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Transportation

Maybe the FAA Gadget Ban On Liftoff and Landing Isn't So Bad 414

Posted by timothy
from the you-have-your-opinion-I-have-mine dept.
First time accepted submitter oyenamit writes "Ars Technica reported a while back that FAA is going to reconsider the ban on use of electronic gadgets during take-off and landing. If this ban is revoked, you will be free to use your gizmos for an additional 30 minutes or so. Peter Bright has an interesting take on why lifting of the ban may not be such a good idea."
Patents

Software Patents Not So Abstract When the Lawsuits Hit Home 180

Posted by timothy
from the complaints-department dept.
no_such_user writes "It's easy to ignore the controversy surrounding software patents, especially if you don't have the passion for technology which Slashdot readers do. But as Dana Nieder discovered, it's not all about major corporations and obscure patent trolls. Her daughter uses a comparatively inexpensive assistive communication app on their iPad, which is being threatened by the makers of a multi-thousand-dollar hardware device."
China

China Plans To End Executed Prisoner Organ Donations Within 5 Years 214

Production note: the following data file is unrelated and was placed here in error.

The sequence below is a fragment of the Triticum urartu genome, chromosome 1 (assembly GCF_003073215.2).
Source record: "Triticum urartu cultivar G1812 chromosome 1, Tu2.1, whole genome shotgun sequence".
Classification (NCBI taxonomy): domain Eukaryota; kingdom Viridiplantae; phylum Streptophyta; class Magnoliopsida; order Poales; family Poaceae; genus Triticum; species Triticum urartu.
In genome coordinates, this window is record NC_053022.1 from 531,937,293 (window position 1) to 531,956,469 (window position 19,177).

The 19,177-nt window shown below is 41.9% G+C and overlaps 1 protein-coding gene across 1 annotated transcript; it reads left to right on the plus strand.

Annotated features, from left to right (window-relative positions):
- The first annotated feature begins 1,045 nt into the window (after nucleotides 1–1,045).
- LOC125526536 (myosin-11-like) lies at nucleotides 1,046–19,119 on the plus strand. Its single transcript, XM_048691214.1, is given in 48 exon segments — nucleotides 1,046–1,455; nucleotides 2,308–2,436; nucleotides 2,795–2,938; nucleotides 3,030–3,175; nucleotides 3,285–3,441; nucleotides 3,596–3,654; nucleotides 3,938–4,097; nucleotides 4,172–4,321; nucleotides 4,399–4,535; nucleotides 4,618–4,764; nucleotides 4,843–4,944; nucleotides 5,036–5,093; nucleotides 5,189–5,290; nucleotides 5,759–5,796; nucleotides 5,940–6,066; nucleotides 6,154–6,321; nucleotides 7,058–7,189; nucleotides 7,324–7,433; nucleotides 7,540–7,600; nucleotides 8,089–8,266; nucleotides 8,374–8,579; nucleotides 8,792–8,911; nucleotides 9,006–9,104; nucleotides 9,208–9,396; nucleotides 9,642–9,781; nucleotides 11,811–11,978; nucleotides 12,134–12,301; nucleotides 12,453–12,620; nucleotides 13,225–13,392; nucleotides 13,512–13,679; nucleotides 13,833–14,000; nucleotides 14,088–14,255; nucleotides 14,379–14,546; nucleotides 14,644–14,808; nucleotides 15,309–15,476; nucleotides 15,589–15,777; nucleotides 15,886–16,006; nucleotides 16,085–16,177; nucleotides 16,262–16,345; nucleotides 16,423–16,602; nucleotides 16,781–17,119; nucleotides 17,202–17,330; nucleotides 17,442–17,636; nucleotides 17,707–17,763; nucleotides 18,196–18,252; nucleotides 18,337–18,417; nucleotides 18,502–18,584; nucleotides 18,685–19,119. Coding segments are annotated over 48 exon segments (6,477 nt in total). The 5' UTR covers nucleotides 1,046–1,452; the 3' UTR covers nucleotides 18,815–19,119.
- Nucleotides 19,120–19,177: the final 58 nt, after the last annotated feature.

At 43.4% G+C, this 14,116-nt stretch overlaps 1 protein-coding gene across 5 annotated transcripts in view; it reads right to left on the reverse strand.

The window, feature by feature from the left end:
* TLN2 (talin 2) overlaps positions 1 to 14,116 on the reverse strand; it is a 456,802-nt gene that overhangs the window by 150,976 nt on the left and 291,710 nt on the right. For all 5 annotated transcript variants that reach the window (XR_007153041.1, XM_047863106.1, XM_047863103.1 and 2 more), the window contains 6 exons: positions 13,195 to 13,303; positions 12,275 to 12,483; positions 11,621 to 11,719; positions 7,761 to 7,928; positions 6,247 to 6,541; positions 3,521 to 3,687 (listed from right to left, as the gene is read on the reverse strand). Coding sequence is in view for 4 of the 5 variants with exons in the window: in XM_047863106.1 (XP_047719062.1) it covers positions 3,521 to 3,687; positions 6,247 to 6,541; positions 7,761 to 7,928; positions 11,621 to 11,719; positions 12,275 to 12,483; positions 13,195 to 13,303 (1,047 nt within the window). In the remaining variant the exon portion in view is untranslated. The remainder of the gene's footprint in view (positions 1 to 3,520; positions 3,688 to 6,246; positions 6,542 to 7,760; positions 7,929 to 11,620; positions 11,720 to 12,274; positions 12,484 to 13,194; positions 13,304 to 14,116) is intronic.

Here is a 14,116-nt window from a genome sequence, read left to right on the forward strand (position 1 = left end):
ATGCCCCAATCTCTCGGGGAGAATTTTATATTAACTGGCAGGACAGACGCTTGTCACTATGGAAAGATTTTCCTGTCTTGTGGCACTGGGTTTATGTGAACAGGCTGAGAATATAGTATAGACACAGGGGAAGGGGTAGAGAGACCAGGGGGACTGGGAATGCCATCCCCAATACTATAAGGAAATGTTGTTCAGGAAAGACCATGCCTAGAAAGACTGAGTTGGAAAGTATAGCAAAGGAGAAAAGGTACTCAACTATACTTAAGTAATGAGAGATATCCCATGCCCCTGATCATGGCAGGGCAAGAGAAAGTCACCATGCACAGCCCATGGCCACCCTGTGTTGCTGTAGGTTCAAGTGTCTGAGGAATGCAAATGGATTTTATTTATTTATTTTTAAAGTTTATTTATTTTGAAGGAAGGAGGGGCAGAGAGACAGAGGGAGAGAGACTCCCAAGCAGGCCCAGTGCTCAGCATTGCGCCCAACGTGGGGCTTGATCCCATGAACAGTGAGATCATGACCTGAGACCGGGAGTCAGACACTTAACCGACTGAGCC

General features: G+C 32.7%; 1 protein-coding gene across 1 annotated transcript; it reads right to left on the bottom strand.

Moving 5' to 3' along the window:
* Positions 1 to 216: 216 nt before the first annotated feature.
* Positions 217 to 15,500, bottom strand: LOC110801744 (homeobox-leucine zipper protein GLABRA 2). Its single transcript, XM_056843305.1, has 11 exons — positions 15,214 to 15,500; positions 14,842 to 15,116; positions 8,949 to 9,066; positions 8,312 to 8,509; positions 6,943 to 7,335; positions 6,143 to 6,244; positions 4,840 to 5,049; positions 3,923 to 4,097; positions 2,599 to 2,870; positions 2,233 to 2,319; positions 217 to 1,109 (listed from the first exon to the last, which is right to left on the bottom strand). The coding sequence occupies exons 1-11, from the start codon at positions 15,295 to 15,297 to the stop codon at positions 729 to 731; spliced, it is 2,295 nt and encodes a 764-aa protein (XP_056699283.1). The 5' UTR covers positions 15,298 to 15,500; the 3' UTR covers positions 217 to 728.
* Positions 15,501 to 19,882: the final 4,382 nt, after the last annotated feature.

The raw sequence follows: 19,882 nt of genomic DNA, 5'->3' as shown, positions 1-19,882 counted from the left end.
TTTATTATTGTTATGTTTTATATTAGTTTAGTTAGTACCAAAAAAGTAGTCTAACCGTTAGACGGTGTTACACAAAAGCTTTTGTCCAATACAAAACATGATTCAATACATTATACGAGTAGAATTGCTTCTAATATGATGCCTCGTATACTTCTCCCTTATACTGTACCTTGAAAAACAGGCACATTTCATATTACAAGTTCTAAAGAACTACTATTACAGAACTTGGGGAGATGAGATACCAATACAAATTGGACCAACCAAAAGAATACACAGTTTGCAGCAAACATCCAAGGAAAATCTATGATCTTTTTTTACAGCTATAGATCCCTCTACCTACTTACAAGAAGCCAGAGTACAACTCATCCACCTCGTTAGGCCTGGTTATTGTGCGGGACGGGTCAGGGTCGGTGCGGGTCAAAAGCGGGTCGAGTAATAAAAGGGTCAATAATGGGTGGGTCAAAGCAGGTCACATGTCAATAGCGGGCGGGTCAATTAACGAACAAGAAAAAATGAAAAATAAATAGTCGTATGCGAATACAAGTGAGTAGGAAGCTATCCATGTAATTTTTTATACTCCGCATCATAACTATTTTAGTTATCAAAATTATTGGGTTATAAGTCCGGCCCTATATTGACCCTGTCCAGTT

Posted by timothy
from the have-you-considered-the-patch? dept.
An anonymous reader writes "China said that it planned to end the practice of taking organs from executed prisoners within five years, according to the state media report on Friday. Instead, China's vice minister of health Dr. Huang Jiefu said that the country will rely on a new national donation system for organ transplants at a conference in the city of Hangzhou on Thursday."
Government

NHTSA Suggestion Would Cripple In-Car GPS Displays 516

Posted by timothy
from the this-must-just-be-a-bad-dream dept.
bricko writes "The recently issued National Highway Transportation Safety Agency guidelines for automakers to minimize distraction for in-vehicle electronics included a proposal to freeze maps on navigation systems. No more scrolling maps...just static pictures. 'Every current installed navigation system uses the car as a fixed point, and shows the map moving around it. NHTSA wants that changed so as to keep the map fixed. Even showing the position of the car moving on the map could be considered a dynamic image. The recommendation seems to suggest that the position of the car could only be updated every couple of seconds. Likewise, the map could be refreshed once the car has left the currently displayed area. This recommendation would essentially make navigation unusable. The system could still give an auditory warning for the next turn, but without being able to glance down at the map and see how close the next street is would likely lead to a lot of missed turns and resultant frustration.'"
Government

US Congress Probes iOS App Developers On Privacy 52

Posted by timothy